General Jonathan Mayhew Wainwright
Born: Walla Walla, Washington - August 23, 1883
Died: San Antonio, Texas - September 3, 1953
Jonathan Wainwright was born the son of a cavalry officer at Fort Walla Walla, Washington Territory in 1883. His father, Robert, commanded a squadron in the Battle of Santiago during the Spanish American War and died in 1901 while serving in the suppression of the Philippine Insurrection. A year later, Jonathan was appointed to the U.S. Military Academy at West Point.
Wainwright received his commission in 1906 and began his career with the 1st Cavalry Regiment in Texas. The 1st was sent to the Philippines in 1908 as part of an expedition sent to quell the Moro uprising on the island of Jolo. Wainwright participated in the St.Mihiel and Meuse-Argonne offensives towards the end of World War I. Following the Armistice, he served as Assistant Chief of Staff with the Army of Occupation in Koblenz, Germany and was awarded the Distinguished Service Medal for his work in that capacity. The years between the wars were spent in postgraduate studies and training commands. Wainwright rose to the rank of major general by 1940 when he sailed to the Philippines.
Wainwright had little inkling of what future held. The war in Europe was already raging and he feared "that something might break over here and there he would be stuck in the Philippines missing everything." He was commanding American and Filipino troops in northern Luzon when the Japanese attacked on December 8, 1941. Wainwright commanded from the front and his skillful series of holding actions helped to make the American stand on Bataan possible. On February 7, 1942 General MacArthur decorated him with the Distinguished Service Cross for extraordinary heroism.
MacArthur was ordered to leave for Australia on March 11, 1942. Wainwright succeeded him as commander of all American and Filipino forces on Bataan and was promoted to lieutenant general. The Japanese high command issued an ultimatum on March 22nd urging the defenders of Bataan to surrender in the name of humanity. Continuous air bombardment was followed by two human wave assaults which were repulsed but the defenders were running low on supplies and morale.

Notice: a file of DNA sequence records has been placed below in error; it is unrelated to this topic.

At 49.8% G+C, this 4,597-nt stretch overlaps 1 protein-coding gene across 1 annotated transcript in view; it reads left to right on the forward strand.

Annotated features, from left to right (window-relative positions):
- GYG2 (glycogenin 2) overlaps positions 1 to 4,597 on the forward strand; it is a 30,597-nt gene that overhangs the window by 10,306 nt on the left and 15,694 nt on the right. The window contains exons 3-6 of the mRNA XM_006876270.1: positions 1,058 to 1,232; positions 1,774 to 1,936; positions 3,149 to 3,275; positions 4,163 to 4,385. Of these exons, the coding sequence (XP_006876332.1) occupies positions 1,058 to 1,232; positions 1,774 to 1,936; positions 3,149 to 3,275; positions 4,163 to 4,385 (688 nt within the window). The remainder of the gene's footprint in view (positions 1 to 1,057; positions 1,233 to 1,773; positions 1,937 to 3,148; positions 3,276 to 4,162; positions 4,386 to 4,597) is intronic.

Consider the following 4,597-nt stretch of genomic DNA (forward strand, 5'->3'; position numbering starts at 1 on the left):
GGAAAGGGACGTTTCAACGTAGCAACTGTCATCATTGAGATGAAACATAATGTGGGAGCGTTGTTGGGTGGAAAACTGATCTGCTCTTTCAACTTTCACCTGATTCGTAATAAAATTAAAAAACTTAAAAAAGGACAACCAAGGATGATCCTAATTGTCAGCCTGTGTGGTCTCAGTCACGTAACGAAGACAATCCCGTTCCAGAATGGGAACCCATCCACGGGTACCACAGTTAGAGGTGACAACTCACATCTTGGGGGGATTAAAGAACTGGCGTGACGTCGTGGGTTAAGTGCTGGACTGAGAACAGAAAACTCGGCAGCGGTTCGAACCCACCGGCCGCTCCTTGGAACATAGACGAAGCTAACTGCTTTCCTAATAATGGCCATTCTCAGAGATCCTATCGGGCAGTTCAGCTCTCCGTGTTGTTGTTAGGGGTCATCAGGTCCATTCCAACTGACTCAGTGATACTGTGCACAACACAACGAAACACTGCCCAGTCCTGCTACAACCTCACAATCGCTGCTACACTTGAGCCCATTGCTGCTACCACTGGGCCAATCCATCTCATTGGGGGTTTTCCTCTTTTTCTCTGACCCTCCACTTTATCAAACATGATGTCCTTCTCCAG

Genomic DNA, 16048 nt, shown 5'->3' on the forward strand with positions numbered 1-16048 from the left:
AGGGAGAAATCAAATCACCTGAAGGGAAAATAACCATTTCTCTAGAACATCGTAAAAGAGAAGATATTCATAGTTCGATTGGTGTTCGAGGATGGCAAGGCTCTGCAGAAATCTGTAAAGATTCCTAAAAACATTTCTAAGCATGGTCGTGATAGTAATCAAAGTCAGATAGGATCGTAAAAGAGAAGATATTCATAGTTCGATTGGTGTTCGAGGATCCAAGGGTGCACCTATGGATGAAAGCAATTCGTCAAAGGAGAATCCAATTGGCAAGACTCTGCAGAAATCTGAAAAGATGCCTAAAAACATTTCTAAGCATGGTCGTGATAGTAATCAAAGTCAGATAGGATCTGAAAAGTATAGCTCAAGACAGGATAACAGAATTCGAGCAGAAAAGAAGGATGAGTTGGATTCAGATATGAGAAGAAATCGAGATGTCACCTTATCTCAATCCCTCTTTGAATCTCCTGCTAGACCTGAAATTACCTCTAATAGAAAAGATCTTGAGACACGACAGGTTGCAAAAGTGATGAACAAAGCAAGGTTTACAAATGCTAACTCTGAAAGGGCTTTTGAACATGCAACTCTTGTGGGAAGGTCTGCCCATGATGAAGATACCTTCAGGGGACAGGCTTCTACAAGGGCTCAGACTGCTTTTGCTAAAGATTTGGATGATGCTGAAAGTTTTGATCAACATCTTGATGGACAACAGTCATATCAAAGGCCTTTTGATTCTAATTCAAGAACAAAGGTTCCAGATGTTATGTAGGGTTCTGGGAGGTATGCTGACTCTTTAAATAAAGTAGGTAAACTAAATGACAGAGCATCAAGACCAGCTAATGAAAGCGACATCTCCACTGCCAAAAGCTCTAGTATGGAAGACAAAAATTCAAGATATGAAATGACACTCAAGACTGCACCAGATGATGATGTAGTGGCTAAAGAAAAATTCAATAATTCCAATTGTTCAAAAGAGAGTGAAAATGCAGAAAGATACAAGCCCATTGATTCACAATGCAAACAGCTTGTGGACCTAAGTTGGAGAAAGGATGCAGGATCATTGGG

Bataan fell on April 9, 1942. President Roosevelt authorized Wainwright to continue the fight or make terms as he saw fit. Wainwright chose to continue the battle from Corregidor despite the urgings of some that he leave. "I have been one of the battling bastards of Bataan and Iíll play the same role on the rock as long as it is humanly possible. I have been with my men from the start, and if captured I will share their lot. We have been through so much together that my conscience would not let me leave before the final curtain."
Wainwright and 11,000 survivors held on in the tunnels beneath the rock for another month deprived of food, sleep or hope of relief. On May 5th Wainwright wrote MacArthur, "As I write this we are being subjected to terrific air and artillery bombardment and it is unreasonable to expect that we can hold out for long. We have done our best, both here and on Bataan, and although we are beaten we are still unashamed." The Japanese began landing on the island that night and at noon the next day Wainwright called for terms. General Homma insisted that Wainwright surrender all remaining American and Filipino forces or risk the annihilation of his troops on Corregidor. Wainwright complied. MacArthur countermanded the order but was ignored. MacArthur was livid and later refused to sign General Marshallís recommendation of Wainwright for a Medal of Honor.
Wainwright spent the next three years in Japanese prison camps in the Philippines, China and Formosa (Taiwan). The man who was known to his friends as Skinny emerged from captivity little more than a skeleton. He was liberated on August 25, 1945 in time to attend the surrender ceremonies aboard USS Missouri in Tokyo Bay on September 2, 1945. Wainwright was awarded the Medal of Honor and promoted to General. He retired from the army in 1947 and died on September 3, 1953.